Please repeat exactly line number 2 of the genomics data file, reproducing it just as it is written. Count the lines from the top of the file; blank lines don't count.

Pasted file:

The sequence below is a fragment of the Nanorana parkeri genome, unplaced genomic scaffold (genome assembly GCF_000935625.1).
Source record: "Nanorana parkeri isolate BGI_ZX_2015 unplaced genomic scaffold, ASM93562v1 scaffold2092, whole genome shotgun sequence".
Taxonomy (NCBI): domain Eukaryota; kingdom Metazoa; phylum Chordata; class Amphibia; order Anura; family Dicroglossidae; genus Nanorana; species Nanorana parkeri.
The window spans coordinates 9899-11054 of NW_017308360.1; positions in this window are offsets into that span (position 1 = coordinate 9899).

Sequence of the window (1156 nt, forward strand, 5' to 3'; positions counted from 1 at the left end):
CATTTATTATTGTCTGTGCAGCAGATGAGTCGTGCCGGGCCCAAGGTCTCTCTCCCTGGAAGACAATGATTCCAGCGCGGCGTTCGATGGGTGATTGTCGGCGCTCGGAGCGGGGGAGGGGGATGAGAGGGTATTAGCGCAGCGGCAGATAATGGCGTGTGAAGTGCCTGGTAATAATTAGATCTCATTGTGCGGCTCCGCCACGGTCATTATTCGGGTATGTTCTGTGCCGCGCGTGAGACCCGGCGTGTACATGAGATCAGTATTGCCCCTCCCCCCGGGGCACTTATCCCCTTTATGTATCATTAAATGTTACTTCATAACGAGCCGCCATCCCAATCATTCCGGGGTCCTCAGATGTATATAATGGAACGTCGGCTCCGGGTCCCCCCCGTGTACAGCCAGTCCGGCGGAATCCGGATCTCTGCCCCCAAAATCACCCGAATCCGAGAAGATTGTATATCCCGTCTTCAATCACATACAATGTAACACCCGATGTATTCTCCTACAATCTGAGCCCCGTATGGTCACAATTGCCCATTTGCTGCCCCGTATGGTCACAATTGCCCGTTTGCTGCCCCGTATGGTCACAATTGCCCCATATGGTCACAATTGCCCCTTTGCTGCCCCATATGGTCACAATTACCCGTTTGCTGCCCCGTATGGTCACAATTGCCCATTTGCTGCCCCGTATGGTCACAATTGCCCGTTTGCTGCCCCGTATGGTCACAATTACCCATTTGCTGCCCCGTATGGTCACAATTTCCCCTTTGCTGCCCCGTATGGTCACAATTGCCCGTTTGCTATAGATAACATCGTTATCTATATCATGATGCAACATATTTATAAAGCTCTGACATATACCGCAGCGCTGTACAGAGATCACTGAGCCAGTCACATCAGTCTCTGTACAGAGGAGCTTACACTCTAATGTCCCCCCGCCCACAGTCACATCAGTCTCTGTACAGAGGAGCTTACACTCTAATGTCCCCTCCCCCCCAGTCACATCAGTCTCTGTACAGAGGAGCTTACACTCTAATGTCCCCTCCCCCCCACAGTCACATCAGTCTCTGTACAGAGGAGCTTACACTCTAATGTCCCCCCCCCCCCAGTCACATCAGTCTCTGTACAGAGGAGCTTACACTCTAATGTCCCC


Source record: "Nanorana parkeri isolate BGI_ZX_2015 unplaced genomic scaffold, ASM93562v1 scaffold2092, whole genome shotgun sequence".